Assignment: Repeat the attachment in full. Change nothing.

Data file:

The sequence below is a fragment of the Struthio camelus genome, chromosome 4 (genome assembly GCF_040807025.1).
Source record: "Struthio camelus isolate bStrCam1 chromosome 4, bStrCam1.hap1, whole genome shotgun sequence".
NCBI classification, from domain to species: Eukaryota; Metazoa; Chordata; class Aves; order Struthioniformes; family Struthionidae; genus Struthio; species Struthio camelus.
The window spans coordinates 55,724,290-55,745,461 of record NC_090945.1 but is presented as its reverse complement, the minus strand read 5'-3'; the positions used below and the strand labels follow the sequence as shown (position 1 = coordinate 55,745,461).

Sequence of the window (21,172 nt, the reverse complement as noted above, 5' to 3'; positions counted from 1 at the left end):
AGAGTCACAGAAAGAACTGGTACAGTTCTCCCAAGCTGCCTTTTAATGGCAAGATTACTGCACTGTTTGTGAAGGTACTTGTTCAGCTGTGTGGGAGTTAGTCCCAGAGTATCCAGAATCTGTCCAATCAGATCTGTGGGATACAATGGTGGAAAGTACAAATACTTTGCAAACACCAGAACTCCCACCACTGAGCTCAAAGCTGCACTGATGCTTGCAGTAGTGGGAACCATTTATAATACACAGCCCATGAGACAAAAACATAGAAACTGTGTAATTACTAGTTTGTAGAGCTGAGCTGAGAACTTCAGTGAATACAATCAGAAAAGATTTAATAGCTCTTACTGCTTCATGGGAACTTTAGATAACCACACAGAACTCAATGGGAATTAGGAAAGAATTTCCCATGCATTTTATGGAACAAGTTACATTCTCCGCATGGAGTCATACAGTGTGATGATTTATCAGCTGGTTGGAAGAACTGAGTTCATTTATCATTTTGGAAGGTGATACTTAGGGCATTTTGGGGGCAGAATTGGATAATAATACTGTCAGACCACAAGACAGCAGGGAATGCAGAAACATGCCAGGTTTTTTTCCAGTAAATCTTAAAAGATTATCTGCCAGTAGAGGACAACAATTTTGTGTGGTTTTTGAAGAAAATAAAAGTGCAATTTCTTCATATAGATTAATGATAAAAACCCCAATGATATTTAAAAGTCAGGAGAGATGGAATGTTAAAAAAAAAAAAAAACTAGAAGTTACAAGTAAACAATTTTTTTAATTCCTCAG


The sequence below is a fragment of the Struthio camelus genome, chromosome 4 (genome assembly GCF_040807025.1).
Source record: "Struthio camelus isolate bStrCam1 chromosome 4, bStrCam1.hap1, whole genome shotgun sequence".
NCBI classification, from domain to species: Eukaryota; Metazoa; Chordata; class Aves; order Struthioniformes; family Struthionidae; genus Struthio; species Struthio camelus.
The window spans coordinates 55,724,290-55,745,461 of record NC_090945.1 but is presented as its reverse complement, the minus strand read 5'-3'; the positions used below and the strand labels follow the sequence as shown (position 1 = coordinate 55,745,461).

Sequence of the window (21,172 nt, the reverse complement as noted above, 5' to 3'; positions counted from 1 at the left end):
AGAGTCACAGAAAGAACTGGTACAGTTCTCCCAAGCTGCCTTTTAATGGCAAGATTACTGCACTGTTTGTGAAGGTACTTGTTCAGCTGTGTGGGAGTTAGTCCCAGAGTATCCAGAATCTGTCCAATCAGATCTGTGGGATACAATGGTGGAAAGTACAAATACTTTGCAAACACCAGAACTCCCACCACTGAGCTCAAAGCTGCACTGATGCTTGCAGTAGTGGGAACCATTTATAATACACAGCCCATGAGACAAAAACATAGAAACTGTGTAATTACTAGTTTGTAGAGCTGAGCTGAGAACTTCAGTGAATACAATCAGAAAAGATTTAATAGCTCTTACTGCTTCATGGGAACTTTAGATAACCACACAGAACTCAATGGGAATTAGGAAAGAATTTCCCATGCATTTTATGGAACAAGTTACATTCTCCGCATGGAGTCATACAGTGTGATGATTTATCAGCTGGTTGGAAGAACTGAGTTCATTTATCATTTTGGAAGGTGATACTTAGGGCATTTTGGGGGCAGAATTGGATAATAATACTGTCAGACCACAAGACAGCAGGGAATGCAGAAACATGCCAGGTTTTTTTCCAGTAAATCTTAAAAGATTATCTGCCAGTAGAGGACAACAATTTTGTGTGGTTTTTGAAGAAAATAAAAGTGCAATTTCTTCATATAGATTAATGATAAAAACCCCAATGATATTTAAAAGTCAGGAGAGATGGAATGTTAAAAAAAAAAAAAAACTAGAAGTTACAAGTAAACAATTTTTTTAATTCCTCAG